Battling out the GOP spending plan
Reps. Jason Chaffetz, R-Utah, and Marcy Kaptur, D-Ohio, take the debate to <i>Hardball.</i>
Rep. Jason Chaffetz, R-Utah, on Tuesday defended the GOP budget proposal drafted by Rep. Paul Ryan, R-Wis., calling a balanced budget “a moral imperative” that Democrats have not yet met.
“The Democrats always call for a balanced approach. The problem I have with it is they've never put forward a plan that actually balances the budget, which I think is a moral imperative,” he said on MSNBC’s Hardball.
But fellow House Budget Committee member Rep. Marcy Kaptur, D-Ohio, was on hand to counter. Kaptur assailed the “Ryan-Romney budget,” echoing the moniker given the budget earlier Tuesday by President Obama’s reelection spokesman and indicating Democrats are looking to tie GOP front-runner Mitt Romney’s election prospects to the Ryan budget and all of what they consider its drawbacks.
“This is a radical plan," Kaptur said. "The Ryan-Romney budget actually gives tax breaks to the wealthy,” she said, adding that the budget “sticks a dagger in the heart of the middle class of this country.”
Chaffetz and Kaptur also weighed in on the GOP primary season, which has extended past most expectations. Romney is now only at the half-way point in the delegate count, after sweeping Wisconsin, Maryland and the District of Columbia Tuesday. GOP operatives and lawmakers worry that the prolonged race will hurt the party’s chances of taking the White House come November.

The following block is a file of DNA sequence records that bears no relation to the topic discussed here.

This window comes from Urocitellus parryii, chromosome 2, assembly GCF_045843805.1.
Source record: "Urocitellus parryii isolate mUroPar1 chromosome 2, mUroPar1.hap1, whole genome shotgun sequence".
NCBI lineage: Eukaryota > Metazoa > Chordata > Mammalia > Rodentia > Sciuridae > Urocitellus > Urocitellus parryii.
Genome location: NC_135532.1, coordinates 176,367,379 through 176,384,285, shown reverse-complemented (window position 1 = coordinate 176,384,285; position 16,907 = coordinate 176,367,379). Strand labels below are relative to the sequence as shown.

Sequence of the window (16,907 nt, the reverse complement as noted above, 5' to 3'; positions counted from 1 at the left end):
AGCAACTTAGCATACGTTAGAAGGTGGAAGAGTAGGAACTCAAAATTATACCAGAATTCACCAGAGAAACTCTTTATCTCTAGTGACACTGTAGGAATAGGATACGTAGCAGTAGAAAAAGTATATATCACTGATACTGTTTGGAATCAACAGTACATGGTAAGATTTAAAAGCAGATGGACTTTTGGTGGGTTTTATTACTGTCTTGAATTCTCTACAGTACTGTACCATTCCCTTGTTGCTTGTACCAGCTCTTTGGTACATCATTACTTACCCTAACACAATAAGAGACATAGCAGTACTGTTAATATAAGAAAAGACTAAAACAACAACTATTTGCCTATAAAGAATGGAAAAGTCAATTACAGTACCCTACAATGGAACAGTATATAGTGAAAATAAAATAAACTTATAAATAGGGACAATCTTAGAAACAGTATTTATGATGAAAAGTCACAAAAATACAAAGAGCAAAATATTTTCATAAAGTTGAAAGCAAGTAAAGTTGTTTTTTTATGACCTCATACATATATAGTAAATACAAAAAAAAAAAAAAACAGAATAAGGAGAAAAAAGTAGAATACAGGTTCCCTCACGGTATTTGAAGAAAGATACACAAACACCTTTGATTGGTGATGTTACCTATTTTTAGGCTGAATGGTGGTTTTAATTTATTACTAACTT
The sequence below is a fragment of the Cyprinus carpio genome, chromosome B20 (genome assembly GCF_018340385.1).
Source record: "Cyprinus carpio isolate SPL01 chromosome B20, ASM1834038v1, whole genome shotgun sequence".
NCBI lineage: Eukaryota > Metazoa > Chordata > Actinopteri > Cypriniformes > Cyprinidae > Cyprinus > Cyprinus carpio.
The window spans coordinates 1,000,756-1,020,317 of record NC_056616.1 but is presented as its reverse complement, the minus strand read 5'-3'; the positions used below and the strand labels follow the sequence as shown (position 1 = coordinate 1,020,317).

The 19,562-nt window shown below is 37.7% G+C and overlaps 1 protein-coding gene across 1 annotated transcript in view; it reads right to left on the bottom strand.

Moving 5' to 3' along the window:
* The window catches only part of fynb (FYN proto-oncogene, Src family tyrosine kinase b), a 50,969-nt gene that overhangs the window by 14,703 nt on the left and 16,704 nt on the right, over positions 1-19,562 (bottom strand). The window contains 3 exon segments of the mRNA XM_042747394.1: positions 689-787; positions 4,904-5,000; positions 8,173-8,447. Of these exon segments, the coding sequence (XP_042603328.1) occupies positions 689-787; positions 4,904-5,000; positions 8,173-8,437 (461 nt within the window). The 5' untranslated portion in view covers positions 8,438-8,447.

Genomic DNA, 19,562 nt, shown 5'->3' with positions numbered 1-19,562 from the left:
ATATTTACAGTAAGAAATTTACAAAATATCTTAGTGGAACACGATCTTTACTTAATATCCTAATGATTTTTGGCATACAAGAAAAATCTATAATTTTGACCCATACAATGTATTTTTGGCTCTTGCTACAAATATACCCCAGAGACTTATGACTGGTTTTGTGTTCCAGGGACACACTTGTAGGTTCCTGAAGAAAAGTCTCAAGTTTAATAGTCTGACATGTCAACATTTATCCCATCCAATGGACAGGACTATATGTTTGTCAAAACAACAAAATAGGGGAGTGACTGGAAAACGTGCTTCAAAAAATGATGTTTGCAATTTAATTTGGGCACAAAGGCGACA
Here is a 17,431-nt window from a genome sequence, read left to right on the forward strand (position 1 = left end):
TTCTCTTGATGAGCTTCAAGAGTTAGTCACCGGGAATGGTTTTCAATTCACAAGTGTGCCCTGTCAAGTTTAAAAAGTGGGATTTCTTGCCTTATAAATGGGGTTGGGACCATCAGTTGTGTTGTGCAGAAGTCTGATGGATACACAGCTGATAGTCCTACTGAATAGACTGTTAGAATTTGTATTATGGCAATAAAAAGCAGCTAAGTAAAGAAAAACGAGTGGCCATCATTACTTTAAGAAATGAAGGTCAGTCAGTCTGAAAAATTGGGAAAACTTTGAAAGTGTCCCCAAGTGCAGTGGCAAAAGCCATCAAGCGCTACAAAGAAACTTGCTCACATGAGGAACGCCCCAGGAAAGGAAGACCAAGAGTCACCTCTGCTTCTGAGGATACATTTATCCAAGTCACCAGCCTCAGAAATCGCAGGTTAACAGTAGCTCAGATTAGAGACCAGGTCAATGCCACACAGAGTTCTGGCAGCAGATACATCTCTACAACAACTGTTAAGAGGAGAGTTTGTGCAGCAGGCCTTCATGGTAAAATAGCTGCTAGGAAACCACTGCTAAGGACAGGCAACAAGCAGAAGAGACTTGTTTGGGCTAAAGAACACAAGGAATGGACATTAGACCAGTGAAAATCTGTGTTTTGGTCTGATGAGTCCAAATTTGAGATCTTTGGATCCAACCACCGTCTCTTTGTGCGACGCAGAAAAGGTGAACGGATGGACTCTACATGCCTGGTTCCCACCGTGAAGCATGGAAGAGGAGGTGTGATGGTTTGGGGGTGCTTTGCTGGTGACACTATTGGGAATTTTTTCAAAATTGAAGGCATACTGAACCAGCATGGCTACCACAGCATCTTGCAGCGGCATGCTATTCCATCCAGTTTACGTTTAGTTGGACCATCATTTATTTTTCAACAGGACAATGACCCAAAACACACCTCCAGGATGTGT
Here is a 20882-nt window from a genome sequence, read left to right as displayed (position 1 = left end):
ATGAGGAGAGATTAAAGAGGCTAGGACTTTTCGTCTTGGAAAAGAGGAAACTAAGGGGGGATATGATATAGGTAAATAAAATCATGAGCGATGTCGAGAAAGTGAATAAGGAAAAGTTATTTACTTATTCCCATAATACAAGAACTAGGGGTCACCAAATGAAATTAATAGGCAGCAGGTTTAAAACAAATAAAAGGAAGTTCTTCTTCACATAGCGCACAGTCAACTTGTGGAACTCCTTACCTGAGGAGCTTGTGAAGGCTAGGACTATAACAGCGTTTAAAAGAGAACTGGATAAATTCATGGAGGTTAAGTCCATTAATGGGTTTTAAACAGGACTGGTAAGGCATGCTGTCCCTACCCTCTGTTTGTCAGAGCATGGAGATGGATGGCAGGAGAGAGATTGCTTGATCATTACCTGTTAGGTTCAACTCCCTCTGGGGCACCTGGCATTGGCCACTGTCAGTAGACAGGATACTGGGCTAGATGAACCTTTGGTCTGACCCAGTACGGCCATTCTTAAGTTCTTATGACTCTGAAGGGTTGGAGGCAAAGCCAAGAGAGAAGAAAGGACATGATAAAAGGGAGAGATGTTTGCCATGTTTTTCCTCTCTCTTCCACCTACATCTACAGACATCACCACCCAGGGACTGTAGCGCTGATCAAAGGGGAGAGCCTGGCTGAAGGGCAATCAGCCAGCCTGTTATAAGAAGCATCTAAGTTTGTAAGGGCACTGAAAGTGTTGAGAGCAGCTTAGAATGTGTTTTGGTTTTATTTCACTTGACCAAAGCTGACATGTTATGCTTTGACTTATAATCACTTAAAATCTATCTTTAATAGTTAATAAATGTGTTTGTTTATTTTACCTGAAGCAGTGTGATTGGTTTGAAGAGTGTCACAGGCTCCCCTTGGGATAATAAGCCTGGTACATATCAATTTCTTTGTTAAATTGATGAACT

Chaffetz echoed these concerns.
“I think it's time for the Republicans’ best interests to coalesce," he said. "I think the best person to beat Barack Obama, who’s got the background, the expertise, and can articulate what needs to happen in this economy, is Mitt Romney. I think the sooner that happens, better off for Republicans up and down the ticket from coast to coast.” Chaffetz endorsed Romney back in July.
“It isn’t about Rick Santorum," he added. "It's about what's best for the party, what's best for the country.”
But Kaptur has high hopes for Obama’s reelection prospects, in part because of “the [GOP's] recent war on women,” she said, referring to the uproar surrounding coverage of birth control and potential reauthorization of the Violence Against Women Act. She called the Republican Party “radical."
“The American people want someone who's reasonable sitting in the presidency," she said. "They don't want anybody radical. They want someone focused on job creation and someone who knows that as the middle class prospers, we balance our budget."